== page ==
MELBOURNE, Australia – The El Niño – Southern Oscillation (ENSO) continues at neutral levels, says the Bureau of Meteorology of the Australian Government. Climate model outlooks currently indicate this neutral phase will last at least until October. Oceanic indicators of ENSO persist at neutral levels, with Pacific sea surface temperatures close to the long-term average across most of the equatorial region.
Beneath the surface, temperatures are near-average, with slightly warmer than average waters across much of the sub-surface. Atmospheric indicators such as the Southern Oscillation Index (SOI) and cloud patterns are also close to average. Trade winds have been stronger than average in the far west, but near average elsewhere.
The Madden–Julian Oscillation (MJO) is over the Indian Ocean region. It is forecast to move eastwards across Australian longitudes over the coming fortnight. When the MJO is active over the eastern Indian Ocean and Australian longitudes at this time of year, above average rainfall is more likely over the Maritime Continent to Australia’s north. Additionally, it typically acts to strengthen easterly winds on Queensland’s tropical east coast and increase temperatures across tropical Australia.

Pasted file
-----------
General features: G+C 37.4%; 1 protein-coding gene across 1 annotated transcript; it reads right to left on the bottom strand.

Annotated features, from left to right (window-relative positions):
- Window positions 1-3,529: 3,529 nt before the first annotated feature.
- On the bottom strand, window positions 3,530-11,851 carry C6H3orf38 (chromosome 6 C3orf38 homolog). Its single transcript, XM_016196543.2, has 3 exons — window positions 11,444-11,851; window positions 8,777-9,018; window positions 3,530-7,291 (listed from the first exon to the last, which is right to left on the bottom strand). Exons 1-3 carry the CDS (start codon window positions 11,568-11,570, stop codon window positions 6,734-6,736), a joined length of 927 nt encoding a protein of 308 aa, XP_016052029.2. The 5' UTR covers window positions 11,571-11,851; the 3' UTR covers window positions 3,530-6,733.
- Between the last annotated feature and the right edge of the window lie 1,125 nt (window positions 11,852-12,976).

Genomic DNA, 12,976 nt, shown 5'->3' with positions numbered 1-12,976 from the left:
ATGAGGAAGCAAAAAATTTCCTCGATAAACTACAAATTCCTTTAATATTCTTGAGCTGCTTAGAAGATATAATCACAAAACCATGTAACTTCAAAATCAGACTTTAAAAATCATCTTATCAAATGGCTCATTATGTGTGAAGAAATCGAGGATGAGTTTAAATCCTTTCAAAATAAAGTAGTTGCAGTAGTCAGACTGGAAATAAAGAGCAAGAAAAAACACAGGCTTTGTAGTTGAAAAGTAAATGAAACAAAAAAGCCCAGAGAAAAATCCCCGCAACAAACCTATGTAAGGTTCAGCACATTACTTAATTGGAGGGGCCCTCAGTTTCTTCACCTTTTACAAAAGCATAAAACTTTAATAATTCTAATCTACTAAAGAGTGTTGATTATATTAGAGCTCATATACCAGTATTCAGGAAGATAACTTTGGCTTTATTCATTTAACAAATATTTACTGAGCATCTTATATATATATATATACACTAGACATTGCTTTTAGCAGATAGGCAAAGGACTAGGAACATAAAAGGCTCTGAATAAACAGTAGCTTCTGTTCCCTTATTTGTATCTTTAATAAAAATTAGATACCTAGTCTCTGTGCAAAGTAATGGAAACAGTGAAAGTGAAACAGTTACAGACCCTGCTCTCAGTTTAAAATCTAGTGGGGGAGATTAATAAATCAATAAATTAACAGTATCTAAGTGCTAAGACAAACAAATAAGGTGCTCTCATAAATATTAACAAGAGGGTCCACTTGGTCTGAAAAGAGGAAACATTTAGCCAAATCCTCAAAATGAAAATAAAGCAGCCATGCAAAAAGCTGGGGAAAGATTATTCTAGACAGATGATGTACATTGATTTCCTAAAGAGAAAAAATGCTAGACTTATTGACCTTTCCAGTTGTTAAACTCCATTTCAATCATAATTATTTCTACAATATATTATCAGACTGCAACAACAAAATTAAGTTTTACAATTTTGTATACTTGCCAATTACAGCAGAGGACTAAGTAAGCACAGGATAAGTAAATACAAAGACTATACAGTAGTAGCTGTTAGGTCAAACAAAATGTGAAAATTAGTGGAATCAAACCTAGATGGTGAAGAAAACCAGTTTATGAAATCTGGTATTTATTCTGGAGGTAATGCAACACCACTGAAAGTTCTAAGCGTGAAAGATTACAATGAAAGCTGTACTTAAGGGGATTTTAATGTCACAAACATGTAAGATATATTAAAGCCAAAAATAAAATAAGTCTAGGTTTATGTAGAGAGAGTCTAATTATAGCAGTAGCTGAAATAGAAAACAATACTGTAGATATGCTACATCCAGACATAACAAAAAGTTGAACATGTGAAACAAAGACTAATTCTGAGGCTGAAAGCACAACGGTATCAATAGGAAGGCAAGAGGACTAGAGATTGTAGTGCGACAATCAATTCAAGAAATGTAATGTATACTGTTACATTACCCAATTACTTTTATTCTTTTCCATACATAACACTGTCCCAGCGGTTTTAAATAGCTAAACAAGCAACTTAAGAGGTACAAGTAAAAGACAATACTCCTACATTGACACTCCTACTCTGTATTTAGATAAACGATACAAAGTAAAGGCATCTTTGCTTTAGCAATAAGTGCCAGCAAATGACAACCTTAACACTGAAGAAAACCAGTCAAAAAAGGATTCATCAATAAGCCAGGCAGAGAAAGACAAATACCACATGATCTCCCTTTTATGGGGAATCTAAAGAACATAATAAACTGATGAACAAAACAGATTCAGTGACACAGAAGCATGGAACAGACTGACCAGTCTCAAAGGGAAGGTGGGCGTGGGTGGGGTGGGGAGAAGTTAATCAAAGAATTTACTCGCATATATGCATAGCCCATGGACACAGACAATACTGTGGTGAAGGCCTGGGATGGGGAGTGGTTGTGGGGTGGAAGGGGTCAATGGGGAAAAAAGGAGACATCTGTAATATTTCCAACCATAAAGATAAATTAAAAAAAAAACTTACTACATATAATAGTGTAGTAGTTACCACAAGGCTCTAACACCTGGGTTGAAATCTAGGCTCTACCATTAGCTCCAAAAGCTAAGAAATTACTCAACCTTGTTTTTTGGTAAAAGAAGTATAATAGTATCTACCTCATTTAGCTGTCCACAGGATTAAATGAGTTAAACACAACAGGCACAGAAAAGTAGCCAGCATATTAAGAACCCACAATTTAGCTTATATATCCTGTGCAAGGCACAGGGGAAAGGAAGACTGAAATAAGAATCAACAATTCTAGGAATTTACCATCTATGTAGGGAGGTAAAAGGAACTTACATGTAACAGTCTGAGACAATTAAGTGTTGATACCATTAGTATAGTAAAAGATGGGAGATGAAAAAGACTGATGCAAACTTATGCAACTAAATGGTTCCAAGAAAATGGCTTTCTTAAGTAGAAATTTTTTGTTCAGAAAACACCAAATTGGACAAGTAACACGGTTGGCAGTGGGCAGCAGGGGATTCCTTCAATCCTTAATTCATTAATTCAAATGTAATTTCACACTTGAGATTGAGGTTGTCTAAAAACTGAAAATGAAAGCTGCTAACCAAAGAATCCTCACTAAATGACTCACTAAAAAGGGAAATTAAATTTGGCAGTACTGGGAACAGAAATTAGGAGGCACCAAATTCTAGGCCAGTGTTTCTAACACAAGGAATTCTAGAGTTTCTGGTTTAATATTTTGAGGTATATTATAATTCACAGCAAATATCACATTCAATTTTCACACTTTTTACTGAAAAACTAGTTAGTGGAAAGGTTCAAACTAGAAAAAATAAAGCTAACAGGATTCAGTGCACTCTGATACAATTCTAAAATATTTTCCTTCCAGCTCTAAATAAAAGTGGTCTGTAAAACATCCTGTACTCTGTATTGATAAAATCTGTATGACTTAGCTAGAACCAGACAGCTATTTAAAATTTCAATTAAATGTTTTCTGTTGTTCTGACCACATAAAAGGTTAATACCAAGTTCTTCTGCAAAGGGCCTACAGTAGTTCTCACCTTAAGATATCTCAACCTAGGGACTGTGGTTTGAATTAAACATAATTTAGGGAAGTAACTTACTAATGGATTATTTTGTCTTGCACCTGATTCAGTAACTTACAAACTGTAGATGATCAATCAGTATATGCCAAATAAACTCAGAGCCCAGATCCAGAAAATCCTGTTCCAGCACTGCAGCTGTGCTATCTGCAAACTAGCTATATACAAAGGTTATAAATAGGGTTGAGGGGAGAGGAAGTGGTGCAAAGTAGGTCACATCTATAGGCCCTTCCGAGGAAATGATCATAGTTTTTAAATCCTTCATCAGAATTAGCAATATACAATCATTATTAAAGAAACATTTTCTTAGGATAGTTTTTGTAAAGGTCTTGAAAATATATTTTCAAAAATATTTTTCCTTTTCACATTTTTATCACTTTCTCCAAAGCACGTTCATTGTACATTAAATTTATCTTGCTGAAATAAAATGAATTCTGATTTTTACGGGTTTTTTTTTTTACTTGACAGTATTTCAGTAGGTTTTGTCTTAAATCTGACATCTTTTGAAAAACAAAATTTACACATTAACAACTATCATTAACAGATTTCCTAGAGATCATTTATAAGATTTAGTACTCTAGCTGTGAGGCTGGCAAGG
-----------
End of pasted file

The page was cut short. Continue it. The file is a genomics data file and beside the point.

The Southern Annular Mode (SAM) has been positive for the past week. It is expected to remain positive for the coming fortnight. SAM typically has little influence on Australian rainfall during autumn, but may have a drying influence for parts of south-west and south-east Australia over the coming fortnight.
The Indian Ocean Dipole (IOD) is currently neutral. Climate model outlooks suggest the IOD is most likely to remain neutral during the first half of winter. Three of the five models indicate negative IOD thresholds may be reached during winter or spring. The accuracy of IOD forecasts made during autumn is generally lower than at other times of the year, but improves in winter. A negative IOD increases the chances of above average winter-spring rainfall for much of southern Australia.
Climate change continues to influence Australian and global climate. Australia’s climate has warmed by 1.44 ± 0.24 °C over 1910–2019, while southern Australia has seen a reduction of 10–20% in cool season (April–October) rainfall in recent decades.